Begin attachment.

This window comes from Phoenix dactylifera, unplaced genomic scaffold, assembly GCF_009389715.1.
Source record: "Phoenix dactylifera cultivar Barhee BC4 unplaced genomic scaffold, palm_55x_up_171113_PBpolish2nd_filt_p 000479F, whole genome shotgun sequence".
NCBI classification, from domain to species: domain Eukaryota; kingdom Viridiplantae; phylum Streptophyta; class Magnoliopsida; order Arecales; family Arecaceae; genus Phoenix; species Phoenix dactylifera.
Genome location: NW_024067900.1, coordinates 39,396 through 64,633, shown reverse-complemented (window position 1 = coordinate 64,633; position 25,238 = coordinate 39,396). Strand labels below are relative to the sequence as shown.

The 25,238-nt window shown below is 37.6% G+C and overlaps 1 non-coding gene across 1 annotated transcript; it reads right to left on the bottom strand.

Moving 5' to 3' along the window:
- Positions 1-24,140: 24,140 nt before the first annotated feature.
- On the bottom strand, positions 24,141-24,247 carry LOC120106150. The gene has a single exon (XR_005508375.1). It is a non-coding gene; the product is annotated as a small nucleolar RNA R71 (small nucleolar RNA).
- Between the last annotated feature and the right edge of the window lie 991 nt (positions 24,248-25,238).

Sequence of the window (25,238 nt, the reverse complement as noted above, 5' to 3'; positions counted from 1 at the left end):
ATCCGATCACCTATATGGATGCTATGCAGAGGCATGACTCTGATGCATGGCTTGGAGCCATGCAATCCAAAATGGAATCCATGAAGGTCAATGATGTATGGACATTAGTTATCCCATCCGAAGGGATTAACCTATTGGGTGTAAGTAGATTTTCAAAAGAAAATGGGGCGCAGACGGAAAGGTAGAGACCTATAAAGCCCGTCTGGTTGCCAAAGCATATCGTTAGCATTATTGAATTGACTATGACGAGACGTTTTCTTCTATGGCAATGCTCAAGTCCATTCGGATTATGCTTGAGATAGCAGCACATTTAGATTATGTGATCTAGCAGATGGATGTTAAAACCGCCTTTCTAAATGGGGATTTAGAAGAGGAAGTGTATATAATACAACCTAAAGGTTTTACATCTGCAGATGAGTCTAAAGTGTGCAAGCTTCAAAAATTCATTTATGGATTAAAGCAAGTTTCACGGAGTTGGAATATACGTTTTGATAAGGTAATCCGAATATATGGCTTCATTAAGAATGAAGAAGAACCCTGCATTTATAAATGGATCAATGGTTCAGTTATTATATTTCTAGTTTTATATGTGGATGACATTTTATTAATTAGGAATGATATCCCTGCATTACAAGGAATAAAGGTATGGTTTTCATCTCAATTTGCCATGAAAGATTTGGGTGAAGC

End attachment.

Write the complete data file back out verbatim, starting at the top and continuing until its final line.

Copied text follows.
This window comes from Phoenix dactylifera, unplaced genomic scaffold, assembly GCF_009389715.1.
Source record: "Phoenix dactylifera cultivar Barhee BC4 unplaced genomic scaffold, palm_55x_up_171113_PBpolish2nd_filt_p 000479F, whole genome shotgun sequence".
NCBI classification, from domain to species: domain Eukaryota; kingdom Viridiplantae; phylum Streptophyta; class Magnoliopsida; order Arecales; family Arecaceae; genus Phoenix; species Phoenix dactylifera.
Genome location: NW_024067900.1, coordinates 39,396 through 64,633, shown reverse-complemented (window position 1 = coordinate 64,633; position 25,238 = coordinate 39,396). Strand labels below are relative to the sequence as shown.

The 25,238-nt window shown below is 37.6% G+C and overlaps 1 non-coding gene across 1 annotated transcript; it reads right to left on the bottom strand.

Moving 5' to 3' along the window:
- Positions 1-24,140: 24,140 nt before the first annotated feature.
- On the bottom strand, positions 24,141-24,247 carry LOC120106150. The gene has a single exon (XR_005508375.1). It is a non-coding gene; the product is annotated as a small nucleolar RNA R71 (small nucleolar RNA).
- Between the last annotated feature and the right edge of the window lie 991 nt (positions 24,248-25,238).

Sequence of the window (25,238 nt, the reverse complement as noted above, 5' to 3'; positions counted from 1 at the left end):
ATCCGATCACCTATATGGATGCTATGCAGAGGCATGACTCTGATGCATGGCTTGGAGCCATGCAATCCAAAATGGAATCCATGAAGGTCAATGATGTATGGACATTAGTTATCCCATCCGAAGGGATTAACCTATTGGGTGTAAGTAGATTTTCAAAAGAAAATGGGGCGCAGACGGAAAGGTAGAGACCTATAAAGCCCGTCTGGTTGCCAAAGCATATCGTTAGCATTATTGAATTGACTATGACGAGACGTTTTCTTCTATGGCAATGCTCAAGTCCATTCGGATTATGCTTGAGATAGCAGCACATTTAGATTATGTGATCTAGCAGATGGATGTTAAAACCGCCTTTCTAAATGGGGATTTAGAAGAGGAAGTGTATATAATACAACCTAAAGGTTTTACATCTGCAGATGAGTCTAAAGTGTGCAAGCTTCAAAAATTCATTTATGGATTAAAGCAAGTTTCACGGAGTTGGAATATACGTTTTGATAAGGTAATCCGAATATATGGCTTCATTAAGAATGAAGAAGAACCCTGCATTTATAAATGGATCAATGGTTCAGTTATTATATTTCTAGTTTTATATGTGGATGACATTTTATTAATTAGGAATGATATCCCTGCATTACAAGGAATAAAGGTATGGTTTTCATCTCAATTTGCCATGAAAGATTTGGGTGAAGC